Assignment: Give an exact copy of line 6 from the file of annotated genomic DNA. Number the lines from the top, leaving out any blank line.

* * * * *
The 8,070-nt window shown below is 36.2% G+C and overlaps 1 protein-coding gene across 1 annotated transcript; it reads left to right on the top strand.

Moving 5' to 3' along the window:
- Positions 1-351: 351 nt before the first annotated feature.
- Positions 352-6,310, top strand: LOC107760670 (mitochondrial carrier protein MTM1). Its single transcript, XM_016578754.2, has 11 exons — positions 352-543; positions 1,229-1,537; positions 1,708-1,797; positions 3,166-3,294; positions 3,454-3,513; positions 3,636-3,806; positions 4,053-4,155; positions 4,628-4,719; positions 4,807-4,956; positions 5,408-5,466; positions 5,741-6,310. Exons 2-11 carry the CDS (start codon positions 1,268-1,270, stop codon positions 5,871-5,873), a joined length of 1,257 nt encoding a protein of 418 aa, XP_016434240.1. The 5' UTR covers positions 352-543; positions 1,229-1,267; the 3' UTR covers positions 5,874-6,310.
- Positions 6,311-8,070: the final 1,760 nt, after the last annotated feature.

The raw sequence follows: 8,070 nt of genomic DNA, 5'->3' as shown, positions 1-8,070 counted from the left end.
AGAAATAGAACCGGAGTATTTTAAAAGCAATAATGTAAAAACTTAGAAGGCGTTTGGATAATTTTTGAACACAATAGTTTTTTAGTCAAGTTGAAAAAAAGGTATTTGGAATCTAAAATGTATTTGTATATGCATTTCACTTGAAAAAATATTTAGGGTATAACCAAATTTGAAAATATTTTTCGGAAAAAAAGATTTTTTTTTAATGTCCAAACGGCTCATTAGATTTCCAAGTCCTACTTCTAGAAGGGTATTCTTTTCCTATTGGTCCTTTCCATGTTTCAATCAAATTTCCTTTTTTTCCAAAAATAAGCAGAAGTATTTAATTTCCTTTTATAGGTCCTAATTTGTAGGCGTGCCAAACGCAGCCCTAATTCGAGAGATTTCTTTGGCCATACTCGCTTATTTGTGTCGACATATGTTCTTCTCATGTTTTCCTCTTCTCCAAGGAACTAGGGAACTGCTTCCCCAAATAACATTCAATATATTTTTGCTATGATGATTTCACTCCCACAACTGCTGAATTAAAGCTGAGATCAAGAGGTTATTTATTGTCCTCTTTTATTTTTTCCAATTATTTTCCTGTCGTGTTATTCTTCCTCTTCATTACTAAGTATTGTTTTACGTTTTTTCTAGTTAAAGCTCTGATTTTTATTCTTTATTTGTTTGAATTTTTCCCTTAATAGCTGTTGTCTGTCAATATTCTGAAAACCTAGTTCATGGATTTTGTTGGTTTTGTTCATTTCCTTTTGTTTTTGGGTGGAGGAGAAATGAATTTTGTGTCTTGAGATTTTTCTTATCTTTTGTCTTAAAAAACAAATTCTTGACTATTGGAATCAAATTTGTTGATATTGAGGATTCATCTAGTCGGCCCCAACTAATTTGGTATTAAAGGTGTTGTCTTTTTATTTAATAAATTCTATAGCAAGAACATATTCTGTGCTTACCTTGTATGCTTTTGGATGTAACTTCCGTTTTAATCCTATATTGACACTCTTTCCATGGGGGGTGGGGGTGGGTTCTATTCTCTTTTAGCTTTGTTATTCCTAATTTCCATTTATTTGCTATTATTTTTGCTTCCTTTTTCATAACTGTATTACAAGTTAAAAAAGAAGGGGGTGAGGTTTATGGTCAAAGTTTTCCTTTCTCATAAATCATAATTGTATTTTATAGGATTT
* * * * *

The raw sequence follows: 8,070 nt of genomic DNA, 5'->3' as shown, positions 1-8,070 counted from the left end.